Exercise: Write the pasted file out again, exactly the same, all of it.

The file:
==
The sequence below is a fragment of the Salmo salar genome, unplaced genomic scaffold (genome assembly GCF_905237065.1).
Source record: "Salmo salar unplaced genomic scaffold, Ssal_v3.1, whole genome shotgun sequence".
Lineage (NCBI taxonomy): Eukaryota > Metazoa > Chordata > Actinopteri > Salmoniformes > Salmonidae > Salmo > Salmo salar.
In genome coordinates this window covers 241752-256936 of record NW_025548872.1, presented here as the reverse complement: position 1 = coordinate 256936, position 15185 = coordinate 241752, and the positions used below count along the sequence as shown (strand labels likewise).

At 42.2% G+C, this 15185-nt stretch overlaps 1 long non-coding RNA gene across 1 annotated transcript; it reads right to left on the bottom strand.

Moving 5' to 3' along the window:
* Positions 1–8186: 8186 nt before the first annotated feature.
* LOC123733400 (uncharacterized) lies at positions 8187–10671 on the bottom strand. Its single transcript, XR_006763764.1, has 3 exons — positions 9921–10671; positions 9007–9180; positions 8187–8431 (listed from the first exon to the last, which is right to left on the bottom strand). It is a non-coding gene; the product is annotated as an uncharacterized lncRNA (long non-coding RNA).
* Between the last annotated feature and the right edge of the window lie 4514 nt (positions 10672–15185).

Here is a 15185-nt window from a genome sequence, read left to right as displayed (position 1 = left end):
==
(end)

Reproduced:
The sequence below is a fragment of the Salmo salar genome, unplaced genomic scaffold (genome assembly GCF_905237065.1).
Source record: "Salmo salar unplaced genomic scaffold, Ssal_v3.1, whole genome shotgun sequence".
Lineage (NCBI taxonomy): Eukaryota > Metazoa > Chordata > Actinopteri > Salmoniformes > Salmonidae > Salmo > Salmo salar.
In genome coordinates this window covers 241752-256936 of record NW_025548872.1, presented here as the reverse complement: position 1 = coordinate 256936, position 15185 = coordinate 241752, and the positions used below count along the sequence as shown (strand labels likewise).

At 42.2% G+C, this 15185-nt stretch overlaps 1 long non-coding RNA gene across 1 annotated transcript; it reads right to left on the bottom strand.

Moving 5' to 3' along the window:
* Positions 1–8186: 8186 nt before the first annotated feature.
* LOC123733400 (uncharacterized) lies at positions 8187–10671 on the bottom strand. Its single transcript, XR_006763764.1, has 3 exons — positions 9921–10671; positions 9007–9180; positions 8187–8431 (listed from the first exon to the last, which is right to left on the bottom strand). It is a non-coding gene; the product is annotated as an uncharacterized lncRNA (long non-coding RNA).
* Between the last annotated feature and the right edge of the window lie 4514 nt (positions 10672–15185).

Here is a 15185-nt window from a genome sequence, read left to right as displayed (position 1 = left end):